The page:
Neuroscientist Christine Constantinople will examine our economic decision-making process under a five-year, $1.5 million grant from the National Institutes of Health.

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When it comes to making decisions about investments, medical treatment, or insurance policies, we are more worried about financial loss than we are confident about monetary gain. But the intricacies of how our brain functions to bring about these sentiments are not clear.

New York University neuroscientist Christine Constantinople will examine this process under a five-year, $1.5 million grant from the National Institutes of Health—a project that will shed new light on this every-day, but not well understood, phenomenon. The work will also enhance our understanding of how the brain makes mathematical calculations, with the findings having potential implications for education and related fields.

Constantinople’s grant (DP2 MH126376-01) is a New Innovator Award, which supports innovative research from early-career researchers and is part of the NIH Common Fund’s High-Risk, High-Reward Research program, which backs studies with the potential for broad impact in the biomedical, behavioral, or social sciences.

“The High-Risk, High-Reward Research program catalyzes scientific discovery by supporting research proposals that, due to their inherent risk, may struggle in the traditional peer-review process despite their transformative potential,” NIH said in announcing this year’s recipients.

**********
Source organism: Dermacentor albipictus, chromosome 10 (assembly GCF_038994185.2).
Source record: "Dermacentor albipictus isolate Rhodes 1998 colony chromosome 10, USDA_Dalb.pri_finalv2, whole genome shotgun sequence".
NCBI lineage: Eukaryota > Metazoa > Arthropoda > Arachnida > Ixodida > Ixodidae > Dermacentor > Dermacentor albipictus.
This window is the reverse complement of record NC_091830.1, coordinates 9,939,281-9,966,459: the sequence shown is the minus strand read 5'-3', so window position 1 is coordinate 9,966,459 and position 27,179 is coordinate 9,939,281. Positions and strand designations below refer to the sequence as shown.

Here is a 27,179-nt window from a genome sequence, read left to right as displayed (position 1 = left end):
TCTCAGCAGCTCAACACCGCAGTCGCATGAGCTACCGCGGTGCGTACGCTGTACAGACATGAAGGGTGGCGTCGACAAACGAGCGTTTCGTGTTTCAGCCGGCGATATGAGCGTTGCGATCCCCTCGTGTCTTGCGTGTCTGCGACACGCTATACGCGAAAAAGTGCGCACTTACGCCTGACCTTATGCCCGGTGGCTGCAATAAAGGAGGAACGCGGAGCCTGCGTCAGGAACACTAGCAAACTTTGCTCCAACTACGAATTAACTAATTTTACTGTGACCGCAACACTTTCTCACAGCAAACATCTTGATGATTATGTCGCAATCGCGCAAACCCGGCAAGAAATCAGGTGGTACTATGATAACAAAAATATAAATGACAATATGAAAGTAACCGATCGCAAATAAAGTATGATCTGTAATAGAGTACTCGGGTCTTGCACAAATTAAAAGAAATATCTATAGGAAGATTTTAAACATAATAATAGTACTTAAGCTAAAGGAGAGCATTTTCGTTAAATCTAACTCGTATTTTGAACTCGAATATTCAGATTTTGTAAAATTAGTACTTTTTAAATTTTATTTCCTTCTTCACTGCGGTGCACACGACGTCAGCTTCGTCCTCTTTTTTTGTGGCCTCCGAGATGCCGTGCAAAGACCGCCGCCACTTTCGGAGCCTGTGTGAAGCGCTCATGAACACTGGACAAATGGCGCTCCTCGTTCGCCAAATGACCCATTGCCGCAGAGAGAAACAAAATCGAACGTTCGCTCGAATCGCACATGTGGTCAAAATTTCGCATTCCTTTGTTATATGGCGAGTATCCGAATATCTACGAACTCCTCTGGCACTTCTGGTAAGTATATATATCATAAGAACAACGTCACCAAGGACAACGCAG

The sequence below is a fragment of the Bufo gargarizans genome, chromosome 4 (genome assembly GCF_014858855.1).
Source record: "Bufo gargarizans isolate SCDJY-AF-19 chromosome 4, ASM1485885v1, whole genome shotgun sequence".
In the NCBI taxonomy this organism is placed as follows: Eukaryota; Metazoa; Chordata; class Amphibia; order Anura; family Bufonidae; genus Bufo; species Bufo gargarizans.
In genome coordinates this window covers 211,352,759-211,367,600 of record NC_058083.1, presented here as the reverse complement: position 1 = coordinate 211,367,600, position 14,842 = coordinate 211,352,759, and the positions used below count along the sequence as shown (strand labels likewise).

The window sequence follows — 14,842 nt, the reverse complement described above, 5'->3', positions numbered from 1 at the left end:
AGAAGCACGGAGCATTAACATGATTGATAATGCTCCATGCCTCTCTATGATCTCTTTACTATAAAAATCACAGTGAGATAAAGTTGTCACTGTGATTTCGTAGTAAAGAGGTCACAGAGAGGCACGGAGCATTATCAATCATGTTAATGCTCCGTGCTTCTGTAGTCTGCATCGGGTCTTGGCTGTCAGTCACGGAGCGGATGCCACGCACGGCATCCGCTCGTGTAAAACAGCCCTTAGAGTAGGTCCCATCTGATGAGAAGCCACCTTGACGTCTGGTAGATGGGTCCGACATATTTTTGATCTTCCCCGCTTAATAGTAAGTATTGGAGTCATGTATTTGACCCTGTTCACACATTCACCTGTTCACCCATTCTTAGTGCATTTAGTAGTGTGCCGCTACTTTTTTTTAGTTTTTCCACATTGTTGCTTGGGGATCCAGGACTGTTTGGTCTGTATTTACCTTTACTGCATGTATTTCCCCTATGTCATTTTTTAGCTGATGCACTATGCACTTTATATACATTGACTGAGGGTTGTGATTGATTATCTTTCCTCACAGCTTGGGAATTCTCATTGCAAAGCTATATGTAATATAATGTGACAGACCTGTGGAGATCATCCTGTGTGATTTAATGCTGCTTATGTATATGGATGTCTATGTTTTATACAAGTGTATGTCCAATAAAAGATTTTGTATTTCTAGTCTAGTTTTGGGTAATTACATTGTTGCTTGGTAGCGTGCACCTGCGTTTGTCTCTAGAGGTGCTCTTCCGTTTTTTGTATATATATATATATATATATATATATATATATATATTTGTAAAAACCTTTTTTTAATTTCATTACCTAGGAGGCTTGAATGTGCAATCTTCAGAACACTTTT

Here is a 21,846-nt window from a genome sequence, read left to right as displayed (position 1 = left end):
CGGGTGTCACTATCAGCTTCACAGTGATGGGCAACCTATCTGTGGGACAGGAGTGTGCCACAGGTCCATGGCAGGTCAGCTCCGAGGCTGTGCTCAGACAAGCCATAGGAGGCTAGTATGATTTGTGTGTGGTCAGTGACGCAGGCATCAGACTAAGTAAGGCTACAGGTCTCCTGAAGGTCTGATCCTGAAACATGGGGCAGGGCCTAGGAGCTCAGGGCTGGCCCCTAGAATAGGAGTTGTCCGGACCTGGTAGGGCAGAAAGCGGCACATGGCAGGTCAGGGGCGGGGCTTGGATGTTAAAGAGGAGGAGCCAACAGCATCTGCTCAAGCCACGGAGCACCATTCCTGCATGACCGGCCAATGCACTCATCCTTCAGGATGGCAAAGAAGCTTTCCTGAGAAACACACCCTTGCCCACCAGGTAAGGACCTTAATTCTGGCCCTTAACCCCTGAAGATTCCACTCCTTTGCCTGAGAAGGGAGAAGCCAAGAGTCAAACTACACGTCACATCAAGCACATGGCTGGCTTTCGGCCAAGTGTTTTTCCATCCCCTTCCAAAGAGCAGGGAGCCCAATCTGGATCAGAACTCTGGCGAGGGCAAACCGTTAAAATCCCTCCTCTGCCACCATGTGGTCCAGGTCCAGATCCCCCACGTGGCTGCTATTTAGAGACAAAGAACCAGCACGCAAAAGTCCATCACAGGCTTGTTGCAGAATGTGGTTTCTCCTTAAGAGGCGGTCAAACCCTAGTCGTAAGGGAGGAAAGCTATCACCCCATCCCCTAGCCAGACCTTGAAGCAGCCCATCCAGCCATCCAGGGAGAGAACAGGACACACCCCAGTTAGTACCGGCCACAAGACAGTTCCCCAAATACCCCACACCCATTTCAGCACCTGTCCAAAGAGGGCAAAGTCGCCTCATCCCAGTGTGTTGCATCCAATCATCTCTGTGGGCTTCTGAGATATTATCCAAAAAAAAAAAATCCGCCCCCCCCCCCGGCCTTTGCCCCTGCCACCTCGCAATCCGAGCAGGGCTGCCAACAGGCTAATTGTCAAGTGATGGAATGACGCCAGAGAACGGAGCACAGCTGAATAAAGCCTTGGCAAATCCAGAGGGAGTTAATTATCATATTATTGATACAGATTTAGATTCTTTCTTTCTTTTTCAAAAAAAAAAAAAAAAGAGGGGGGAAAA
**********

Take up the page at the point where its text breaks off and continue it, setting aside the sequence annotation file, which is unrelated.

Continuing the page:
“The breadth of innovative science put forth by the 2020 cohort of early career and seasoned investigators is impressive and inspiring,” said NIH Director Francis S. Collins, M.D., Ph.D. “I am confident that their work will propel biomedical and behavioral research and lead to improvements in human health.”

Constantinople’s research will specifically focus on how neurons perform arithmetic for economic decision-making, including integration and summation of information as well as subtraction and multiplication.

“This type of exploration is crucial because our aversion to loss is often not based on actual probabilities—in fact, we often overestimate the likelihood of a negative outcome and make sub-optimal choices as a result,” explains Constantinople, an assistant professor in NYU’s Center for Neural Science. “With a better grasp of the neural mechanisms underlying our often-misguided economic judgments, subsequent work can begin to address how to improve them.”

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